Tim Lince

The US Patent and Trademark Office (USPTO) is stepping up its aggressive pursuit of trademark solicitation scams with the creation of a “first of its kind” roundtable event. Talking to World Trademark Review, USPTO Trademark Commissioner Mary Boney Denison confirmed that the agency is “increasingly concerned” about fraudulent trademark invoices and revealed plans to work with international counterparts to combat the problem more effectively.

The issue of fraudulent trademark solicitation campaigns has been ongoing for a number of years now. It takes the form of a physical letter claiming to be from an official trademark office or association, and is commonly designed to look like an invoice. It will often offer to “register” trademarks or to “record” them with customs officials, with each claiming a substantial fee is required to be paid. The letters are sent to names and addresses mined from trademark databases, and the letterhead will often include a name that is confusingly similar to official sources (eg, “PTO: Patent & Trademark Office”, “WIPO: World Intelligent Property Office”). Shockingly, a recent solicitation campaign in New Zealand revealed that upwards of 8% of fake invoices lead to payment.

As one of the most lucrative markets in the world, it is unsurprising that a high percentage of solicitation campaigns are targeted at rights holders in the United States. Despite active and ongoing awareness campaigns from organisations including INTA, WIPO and the USPTO, there are regular reports of new fraudulent invoices being sent to rights holders across the country. In fact, while outlining the current strategy to combat this activity, Denison revealed that there has been an increase in scams in recent months. “The USPTO has been working on this issue for many years,” she stated. “But as complaints have grown, we have become increasingly concerned.”

In response, the USPTO has partnered with the Trademark Public Advisory Committee (TPAC) to host a roundtable focused on raising awareness and strategizing about how to tackle fraudulent solicitations. The event, scheduled for July 26 at the USPTO’s headquarters in Alexandra, will be attended by senior staff members at the office (including Denison) and most, if not all, TPAC members. Furthermore, representatives from the Federal Trade Commission, the US Department of Justice, the US Postal Inspection Service, US Customs and Border Protection and the Small Business Administration have been asked to participate. Formal invitations have also been sent out to the American Bar Association (IP section), the Association of Corporate Counsel (ACC), the American Intellectual Property Law Association (AIPLA), the Federation Internationale des Conseils en Propriete Intellectuelle (FICPI), Intellectual Property Owners Association (IPO) and INTA.

Denison notes that the USPTO welcomes participation (by contacting office representative Leigh Lowry) from other associations, as well as IP attorneys with experience of clients asking about fraudulent solicitations and – crucially – victims of such activity. “It is important for brand owners that have been fooled into signing up for services which were not performed (or performed deficiently) by these scammers, or into paying ‘fees’ to them, to attend the roundtable to emphasise the magnitude of the problem for all trademark owners and to assist the government with brainstorming about creative ideas for attacking this difficult issue,” she explained. “For brand owners unable to attend in person, we also invite written submissions to the USPTO.”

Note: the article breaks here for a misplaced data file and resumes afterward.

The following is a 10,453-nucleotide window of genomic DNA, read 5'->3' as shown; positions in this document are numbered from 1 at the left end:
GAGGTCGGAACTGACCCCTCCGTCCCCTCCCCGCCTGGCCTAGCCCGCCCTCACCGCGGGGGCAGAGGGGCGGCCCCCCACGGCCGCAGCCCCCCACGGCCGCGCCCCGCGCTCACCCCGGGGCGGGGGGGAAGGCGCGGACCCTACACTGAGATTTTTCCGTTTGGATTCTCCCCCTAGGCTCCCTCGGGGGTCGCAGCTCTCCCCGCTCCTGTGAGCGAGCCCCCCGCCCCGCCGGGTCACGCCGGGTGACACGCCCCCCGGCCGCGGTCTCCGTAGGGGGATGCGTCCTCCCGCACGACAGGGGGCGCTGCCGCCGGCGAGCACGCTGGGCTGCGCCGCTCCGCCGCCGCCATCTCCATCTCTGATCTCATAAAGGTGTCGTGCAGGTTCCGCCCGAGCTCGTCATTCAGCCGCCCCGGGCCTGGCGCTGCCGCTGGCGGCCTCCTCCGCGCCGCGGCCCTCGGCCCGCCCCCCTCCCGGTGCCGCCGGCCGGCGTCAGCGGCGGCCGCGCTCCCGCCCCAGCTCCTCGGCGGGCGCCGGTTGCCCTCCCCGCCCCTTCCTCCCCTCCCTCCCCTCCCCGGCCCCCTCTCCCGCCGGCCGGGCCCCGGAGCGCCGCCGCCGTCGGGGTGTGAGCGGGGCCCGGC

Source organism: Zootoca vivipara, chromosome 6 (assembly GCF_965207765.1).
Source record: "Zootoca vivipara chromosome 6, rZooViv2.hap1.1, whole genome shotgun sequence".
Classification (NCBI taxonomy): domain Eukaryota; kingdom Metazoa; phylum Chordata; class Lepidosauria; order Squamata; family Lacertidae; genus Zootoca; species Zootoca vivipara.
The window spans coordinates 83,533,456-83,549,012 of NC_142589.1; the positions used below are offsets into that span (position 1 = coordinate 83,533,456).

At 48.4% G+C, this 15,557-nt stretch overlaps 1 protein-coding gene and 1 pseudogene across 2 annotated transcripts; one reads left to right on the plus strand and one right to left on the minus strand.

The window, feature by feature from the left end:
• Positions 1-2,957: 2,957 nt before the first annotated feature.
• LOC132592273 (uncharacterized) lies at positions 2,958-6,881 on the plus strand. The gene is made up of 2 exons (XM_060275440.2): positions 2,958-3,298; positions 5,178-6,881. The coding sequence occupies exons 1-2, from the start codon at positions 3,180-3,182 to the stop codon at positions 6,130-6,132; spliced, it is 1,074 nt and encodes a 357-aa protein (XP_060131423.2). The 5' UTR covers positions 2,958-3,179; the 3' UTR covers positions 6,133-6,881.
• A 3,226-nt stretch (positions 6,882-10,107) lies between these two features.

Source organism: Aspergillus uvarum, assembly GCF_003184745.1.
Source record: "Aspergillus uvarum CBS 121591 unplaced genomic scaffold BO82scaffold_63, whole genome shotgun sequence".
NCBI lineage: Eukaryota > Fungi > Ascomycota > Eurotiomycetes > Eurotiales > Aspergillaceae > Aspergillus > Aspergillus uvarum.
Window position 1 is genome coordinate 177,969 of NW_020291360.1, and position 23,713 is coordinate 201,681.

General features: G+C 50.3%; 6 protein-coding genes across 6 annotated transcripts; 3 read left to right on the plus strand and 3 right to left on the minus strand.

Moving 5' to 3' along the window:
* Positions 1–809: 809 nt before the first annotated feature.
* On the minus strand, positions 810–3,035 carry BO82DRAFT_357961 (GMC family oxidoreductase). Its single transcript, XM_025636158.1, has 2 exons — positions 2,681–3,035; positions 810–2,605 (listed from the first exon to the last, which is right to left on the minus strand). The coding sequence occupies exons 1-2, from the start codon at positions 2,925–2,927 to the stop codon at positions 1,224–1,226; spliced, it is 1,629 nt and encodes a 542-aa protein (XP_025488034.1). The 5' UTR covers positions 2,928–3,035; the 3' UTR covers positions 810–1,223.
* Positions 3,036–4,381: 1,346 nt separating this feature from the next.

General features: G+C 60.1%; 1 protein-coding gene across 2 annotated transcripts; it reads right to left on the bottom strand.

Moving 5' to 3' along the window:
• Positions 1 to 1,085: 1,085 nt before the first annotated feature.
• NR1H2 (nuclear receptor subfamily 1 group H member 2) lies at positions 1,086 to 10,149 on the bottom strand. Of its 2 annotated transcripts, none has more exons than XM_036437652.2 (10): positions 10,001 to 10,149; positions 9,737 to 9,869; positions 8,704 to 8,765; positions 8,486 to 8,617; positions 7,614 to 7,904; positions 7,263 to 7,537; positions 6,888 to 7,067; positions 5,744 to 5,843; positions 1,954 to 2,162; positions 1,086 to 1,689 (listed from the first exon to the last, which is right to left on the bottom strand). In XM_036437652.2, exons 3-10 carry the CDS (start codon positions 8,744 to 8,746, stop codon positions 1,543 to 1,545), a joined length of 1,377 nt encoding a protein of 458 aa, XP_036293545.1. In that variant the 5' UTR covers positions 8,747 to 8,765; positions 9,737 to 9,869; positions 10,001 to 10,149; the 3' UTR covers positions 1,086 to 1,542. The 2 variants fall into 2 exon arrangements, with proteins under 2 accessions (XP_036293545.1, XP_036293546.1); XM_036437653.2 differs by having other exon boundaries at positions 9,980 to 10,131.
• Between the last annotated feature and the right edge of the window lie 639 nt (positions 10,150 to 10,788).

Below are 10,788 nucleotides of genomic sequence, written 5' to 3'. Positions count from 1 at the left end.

But the roundtable event is not the only tangible sign that more is being done to tackle solicitations scams in the US. Last month, a fifth person was convicted for his role in a trademark scam that laundered thousands of dollars from unsuspecting rights holders. But while the USPTO itself lacks independent investigatory and litigation authority, it is using July’s event as a way to strategize on how to more effectively raise awareness of the issue and to identify which third parties would be best to enlist in anti-solicitation activities.

As the New Zealand solicitation scam demonstrated last year, fraudulent campaigns are a very international affair – with research conducted by World Trademark Review suggesting that many originate in Eastern Europe. Denison acknowledged this, and said that the USPTO currently communicates with the EUIPO and the Japan Patent Office on the issue. In a welcome development, she also revealed the office plans to significantly increase its global outreach on the matter: “We intend to make further overtures to our foreign counterparts in the coming months to learn more about the international impact of this issue and to discuss best practices for combating the problem.”

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